It’s always an honor being here. The store is incredible with vinyl and oddities. So many legends have performed here; and signed books here, that I’m humbled, big time, to be among many greats.

I favor doing book signings, but for those who aren’t in my area, the books are available online.

On the Guest List: Adventures of a Music Journalist can be purchased here: https://nextcenturypublishing.com/product/on-the-guest-list/

Love Cats can be purchased here: http://touch.kaspersky.com/kis_cup_f8f731b4-629f-4b7c-923c-495d87bf7e09/1513260348

The Gypsy Smiled can be purchased here: https://www.amazon.com/Gypsy-Smiled-Maryanne-Christiano-Mistretta-ebook/dp/B074VC7MT9

 

 

Life and Music of David Bowie at Kinnelon Library

Published September 17, 2017 by Maryanne

DSCF0279From left: Keith Beck, Kim Christian, Maryanne Christiano-Mistretta, Rob Fusari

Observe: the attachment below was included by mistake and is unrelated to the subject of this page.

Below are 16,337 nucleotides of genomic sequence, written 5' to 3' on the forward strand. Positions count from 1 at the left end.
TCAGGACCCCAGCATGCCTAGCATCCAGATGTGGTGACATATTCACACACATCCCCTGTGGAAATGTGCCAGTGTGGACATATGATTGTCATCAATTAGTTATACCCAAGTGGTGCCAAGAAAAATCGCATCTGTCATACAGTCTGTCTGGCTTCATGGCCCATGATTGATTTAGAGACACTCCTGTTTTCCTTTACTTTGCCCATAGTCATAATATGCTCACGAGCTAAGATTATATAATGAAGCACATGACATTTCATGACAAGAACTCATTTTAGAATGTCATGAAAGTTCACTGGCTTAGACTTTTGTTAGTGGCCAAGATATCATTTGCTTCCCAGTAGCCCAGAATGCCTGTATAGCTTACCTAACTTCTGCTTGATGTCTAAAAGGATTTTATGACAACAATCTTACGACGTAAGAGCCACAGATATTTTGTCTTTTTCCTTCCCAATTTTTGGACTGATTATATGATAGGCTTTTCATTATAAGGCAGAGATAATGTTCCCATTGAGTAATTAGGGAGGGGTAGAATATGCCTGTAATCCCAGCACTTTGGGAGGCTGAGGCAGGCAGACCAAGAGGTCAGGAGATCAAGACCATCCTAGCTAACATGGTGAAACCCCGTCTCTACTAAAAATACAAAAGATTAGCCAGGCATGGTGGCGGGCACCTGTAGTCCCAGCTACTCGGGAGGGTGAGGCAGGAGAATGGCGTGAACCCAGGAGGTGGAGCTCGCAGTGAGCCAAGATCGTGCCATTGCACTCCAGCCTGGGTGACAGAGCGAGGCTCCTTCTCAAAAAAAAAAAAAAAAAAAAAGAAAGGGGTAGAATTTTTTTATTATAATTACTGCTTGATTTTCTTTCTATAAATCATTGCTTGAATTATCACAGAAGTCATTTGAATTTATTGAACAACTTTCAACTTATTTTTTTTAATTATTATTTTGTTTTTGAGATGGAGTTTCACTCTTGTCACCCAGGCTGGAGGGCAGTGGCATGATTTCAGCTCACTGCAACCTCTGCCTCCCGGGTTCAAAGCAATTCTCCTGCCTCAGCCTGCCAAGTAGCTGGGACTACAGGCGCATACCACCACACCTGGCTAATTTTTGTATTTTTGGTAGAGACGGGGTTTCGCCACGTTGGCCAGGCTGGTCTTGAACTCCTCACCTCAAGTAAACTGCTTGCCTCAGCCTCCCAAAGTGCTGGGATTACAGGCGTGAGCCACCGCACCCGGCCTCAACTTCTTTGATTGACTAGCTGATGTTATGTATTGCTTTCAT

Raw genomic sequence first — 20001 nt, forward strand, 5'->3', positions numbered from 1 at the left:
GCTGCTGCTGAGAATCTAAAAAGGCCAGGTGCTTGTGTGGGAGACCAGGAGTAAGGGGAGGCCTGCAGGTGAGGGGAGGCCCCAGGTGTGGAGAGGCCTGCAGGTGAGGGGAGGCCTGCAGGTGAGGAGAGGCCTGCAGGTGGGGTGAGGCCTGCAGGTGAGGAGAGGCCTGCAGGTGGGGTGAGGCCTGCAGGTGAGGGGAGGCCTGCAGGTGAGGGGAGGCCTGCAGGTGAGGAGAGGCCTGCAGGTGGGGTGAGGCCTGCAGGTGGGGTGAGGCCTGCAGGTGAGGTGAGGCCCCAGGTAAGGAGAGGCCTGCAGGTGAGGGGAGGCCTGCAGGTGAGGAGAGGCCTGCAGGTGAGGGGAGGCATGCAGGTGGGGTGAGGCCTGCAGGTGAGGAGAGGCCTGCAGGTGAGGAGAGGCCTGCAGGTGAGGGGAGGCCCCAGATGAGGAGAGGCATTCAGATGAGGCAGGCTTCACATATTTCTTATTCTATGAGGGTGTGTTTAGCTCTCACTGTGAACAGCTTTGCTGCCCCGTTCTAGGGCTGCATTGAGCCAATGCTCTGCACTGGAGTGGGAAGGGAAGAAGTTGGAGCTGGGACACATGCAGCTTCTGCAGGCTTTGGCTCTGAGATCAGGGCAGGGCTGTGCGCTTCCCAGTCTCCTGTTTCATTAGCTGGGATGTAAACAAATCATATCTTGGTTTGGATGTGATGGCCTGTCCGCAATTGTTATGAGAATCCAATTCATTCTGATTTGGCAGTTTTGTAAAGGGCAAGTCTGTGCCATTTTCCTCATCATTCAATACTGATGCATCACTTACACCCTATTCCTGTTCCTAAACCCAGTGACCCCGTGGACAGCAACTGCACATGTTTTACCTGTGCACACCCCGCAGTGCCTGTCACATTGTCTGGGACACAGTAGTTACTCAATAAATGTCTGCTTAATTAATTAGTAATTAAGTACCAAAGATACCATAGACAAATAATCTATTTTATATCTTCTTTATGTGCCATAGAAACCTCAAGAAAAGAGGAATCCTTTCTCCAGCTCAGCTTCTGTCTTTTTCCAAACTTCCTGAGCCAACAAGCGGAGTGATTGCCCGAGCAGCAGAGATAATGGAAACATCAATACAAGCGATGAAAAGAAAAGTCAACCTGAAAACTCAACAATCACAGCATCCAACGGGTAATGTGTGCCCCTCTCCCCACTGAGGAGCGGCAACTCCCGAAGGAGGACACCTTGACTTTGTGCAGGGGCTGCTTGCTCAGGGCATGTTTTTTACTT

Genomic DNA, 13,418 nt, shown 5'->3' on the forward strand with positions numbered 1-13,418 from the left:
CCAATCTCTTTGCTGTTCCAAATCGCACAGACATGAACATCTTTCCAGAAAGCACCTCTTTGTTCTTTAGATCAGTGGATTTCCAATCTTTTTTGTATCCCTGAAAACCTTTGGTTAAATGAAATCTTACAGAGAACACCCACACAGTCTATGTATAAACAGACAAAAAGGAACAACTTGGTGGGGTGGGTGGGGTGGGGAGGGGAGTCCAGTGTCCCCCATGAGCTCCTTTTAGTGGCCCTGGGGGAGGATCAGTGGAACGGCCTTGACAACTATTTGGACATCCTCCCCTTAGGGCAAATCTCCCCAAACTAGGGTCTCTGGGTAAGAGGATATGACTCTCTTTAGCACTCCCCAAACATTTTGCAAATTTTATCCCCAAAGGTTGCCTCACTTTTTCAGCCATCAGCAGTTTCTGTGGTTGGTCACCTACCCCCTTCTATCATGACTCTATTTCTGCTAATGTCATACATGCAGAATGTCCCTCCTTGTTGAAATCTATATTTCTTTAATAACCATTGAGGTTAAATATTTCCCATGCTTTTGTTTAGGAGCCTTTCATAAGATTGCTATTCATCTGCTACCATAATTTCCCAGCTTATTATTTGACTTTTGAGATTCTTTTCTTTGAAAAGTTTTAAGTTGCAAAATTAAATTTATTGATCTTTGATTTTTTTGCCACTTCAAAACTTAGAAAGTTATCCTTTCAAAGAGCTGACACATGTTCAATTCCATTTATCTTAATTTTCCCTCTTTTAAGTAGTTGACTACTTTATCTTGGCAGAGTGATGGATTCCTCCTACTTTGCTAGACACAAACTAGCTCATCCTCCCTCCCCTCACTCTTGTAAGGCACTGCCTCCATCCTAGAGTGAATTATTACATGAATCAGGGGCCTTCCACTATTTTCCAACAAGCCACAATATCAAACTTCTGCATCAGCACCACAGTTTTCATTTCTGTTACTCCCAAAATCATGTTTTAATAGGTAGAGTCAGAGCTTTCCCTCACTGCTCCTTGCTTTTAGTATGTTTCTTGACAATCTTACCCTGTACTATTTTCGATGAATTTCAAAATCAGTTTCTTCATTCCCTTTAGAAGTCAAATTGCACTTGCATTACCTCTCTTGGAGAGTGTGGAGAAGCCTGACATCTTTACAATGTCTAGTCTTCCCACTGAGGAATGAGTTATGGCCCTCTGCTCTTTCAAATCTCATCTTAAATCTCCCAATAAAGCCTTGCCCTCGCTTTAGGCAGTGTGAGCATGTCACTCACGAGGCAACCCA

Sunday, Sep 17, Pear Tree Enterprises (www.peartreeenterprises.com) presented “The Life and Music of David Bowie” at Kinnelon Library, Kinnelon, NJ.

Maryanne Christiano-Mistretta, sole proprietor of Pear Tree, hosted the show, presenting a brief bio on David Bowie’s life, with a Q&A segment and the opportunity for audience members to share their memories of David Bowie. The audience was made up of over 50 people of all ages.

Keith Beck (www.zigmanbird.com) performed over a half hour of Bowie tunes including: Space Oddity, Andy Warhol, Ziggy Stardust, and Starman, which were extremely well received by the audience.

Then three-time Grammy winning producer, Rob Fusari (https://www.robfusari.com/) who had worked with ABC, Adam Lambert, Beyonce, and Lady Gaga … to name a few … performed his killer version of “Young Americans.”

To have this program at your library, contact Maryanne Christiano-Mistretta at: maryannechristiano@gmail.com 

We will travel! 

Maryanne Christiano-Mistretta is an award-winning journalist and three time author. Her latest book, “The Gypsy Smiled” is available on Amazon: https://www.amazon.com/Gypsy-Smiled-Maryanne-Christiano-Mistretta-ebook/dp/B074VC7MT9